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Expanding the chemical cross-linking toolbox by the use of multiple proteases and enrichment by size exclusion chromatography.

Leitner A, Reischl R, Walzthoeni T, Herzog F, Bohn S, Förster F, Aebersold R - Mol. Cell Proteomics (2012)

Bottom Line: Here, we propose two complementary experimental strategies to expand cross-linking data sets.Second, we demonstrate that the use of proteases in addition to trypsin, such as Asp-N, can additionally boost the number of observable cross-linking sites.The benefits of both SEC enrichment and multiprotease digests are demonstrated on a set of model proteins and the improved workflow is applied to the characterization of the 20S proteasome from rabbit and Schizosaccharomyces pombe.

View Article: PubMed Central - PubMed

Affiliation: Institute of Molecular Systems Biology, Eidgenössische Technische Hochschule Zurich, Wolfgang-Pauli-Strasse 16, 8093 Zurich, Switzerland.

ABSTRACT
Chemical cross-linking in combination with mass spectrometric analysis offers the potential to obtain low-resolution structural information from proteins and protein complexes. Identification of peptides connected by a cross-link provides direct evidence for the physical interaction of amino acid side chains, information that can be used for computational modeling purposes. Despite impressive advances that were made in recent years, the number of experimentally observed cross-links still falls below the number of possible contacts of cross-linkable side chains within the span of the cross-linker. Here, we propose two complementary experimental strategies to expand cross-linking data sets. First, enrichment of cross-linked peptides by size exclusion chromatography selects cross-linked peptides based on their higher molecular mass, thereby depleting the majority of unmodified peptides present in proteolytic digests of cross-linked samples. Second, we demonstrate that the use of proteases in addition to trypsin, such as Asp-N, can additionally boost the number of observable cross-linking sites. The benefits of both SEC enrichment and multiprotease digests are demonstrated on a set of model proteins and the improved workflow is applied to the characterization of the 20S proteasome from rabbit and Schizosaccharomyces pombe.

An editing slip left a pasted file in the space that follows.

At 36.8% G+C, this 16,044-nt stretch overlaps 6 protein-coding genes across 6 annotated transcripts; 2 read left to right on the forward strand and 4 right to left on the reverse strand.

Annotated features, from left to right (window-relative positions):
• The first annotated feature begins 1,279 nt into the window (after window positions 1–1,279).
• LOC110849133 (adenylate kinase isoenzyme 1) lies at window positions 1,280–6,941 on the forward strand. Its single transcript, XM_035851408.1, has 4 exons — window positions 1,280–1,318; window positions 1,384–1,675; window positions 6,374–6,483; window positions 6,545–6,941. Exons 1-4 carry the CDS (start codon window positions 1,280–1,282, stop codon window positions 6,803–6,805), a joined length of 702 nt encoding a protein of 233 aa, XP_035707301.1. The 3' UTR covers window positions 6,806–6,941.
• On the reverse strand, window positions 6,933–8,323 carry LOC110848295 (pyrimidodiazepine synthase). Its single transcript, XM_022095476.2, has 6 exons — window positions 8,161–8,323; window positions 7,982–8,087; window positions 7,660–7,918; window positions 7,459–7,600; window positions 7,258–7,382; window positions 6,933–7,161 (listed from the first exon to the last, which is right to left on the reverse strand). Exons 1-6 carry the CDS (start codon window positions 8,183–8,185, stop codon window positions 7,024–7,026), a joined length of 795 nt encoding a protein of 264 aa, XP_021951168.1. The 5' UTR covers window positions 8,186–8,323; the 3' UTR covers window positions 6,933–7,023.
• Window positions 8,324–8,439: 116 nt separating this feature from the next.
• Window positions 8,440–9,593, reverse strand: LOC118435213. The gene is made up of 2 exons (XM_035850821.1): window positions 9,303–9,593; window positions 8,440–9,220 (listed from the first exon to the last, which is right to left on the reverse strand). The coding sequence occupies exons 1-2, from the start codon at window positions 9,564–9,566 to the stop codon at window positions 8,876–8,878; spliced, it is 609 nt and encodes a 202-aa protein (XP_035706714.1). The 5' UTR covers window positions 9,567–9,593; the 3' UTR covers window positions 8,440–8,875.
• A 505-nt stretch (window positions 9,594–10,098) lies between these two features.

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Peptide separations by size exclusion chromatography. UV traces at 215 nm are shown. A, Separation of a model peptide mixture (1 μg per peptide injected) consisting of insulin (1; 5.7 kDa), oxidized insulin A chain (2; 2.5 kDa), and angiotensin II (3; 1.0 kDa). B, Separation of the eight-protein mix cross-linked with DSS and digested with trypsin as the protease (100 μg total protein digest injected). The fractions collected for LC-MS analysis are highlighted. Elution profiles using other proteases are shown in the supplemental Material Fig. S1.
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Figure 1: Peptide separations by size exclusion chromatography. UV traces at 215 nm are shown. A, Separation of a model peptide mixture (1 μg per peptide injected) consisting of insulin (1; 5.7 kDa), oxidized insulin A chain (2; 2.5 kDa), and angiotensin II (3; 1.0 kDa). B, Separation of the eight-protein mix cross-linked with DSS and digested with trypsin as the protease (100 μg total protein digest injected). The fractions collected for LC-MS analysis are highlighted. Elution profiles using other proteases are shown in the supplemental Material Fig. S1.

Mentions: We used a polymeric FPLC size-exclusion column suitable for a separation range of 1000 to 7000 Da, according to the manufacturer's specifications. We first evaluated the efficiency of the SEC column by analyzing a peptide mixture consisting of insulin (5.7 kDa), oxidized insulin A chain (2.5 kDa), and angiotensin II (1.0 kDa). Careful optimization of the mobile phase was required as symmetric peaks were only observed in the presence of an acidic aqueous/organic mobile phase. The use of 30% acetonitrile and 0.1% trifluoroacetic acid resulted in acceptable separation of the three analytes, particularly in the range of 1–3 kDa that is most relevant for cross-linked peptides, as shown in Fig. 1A. This volatile mobile phase composition also ensured direct compatibility with downstream LC-MS analysis, requiring only an evaporation step and, in contrast to SCX fractionation, no further sample clean-up.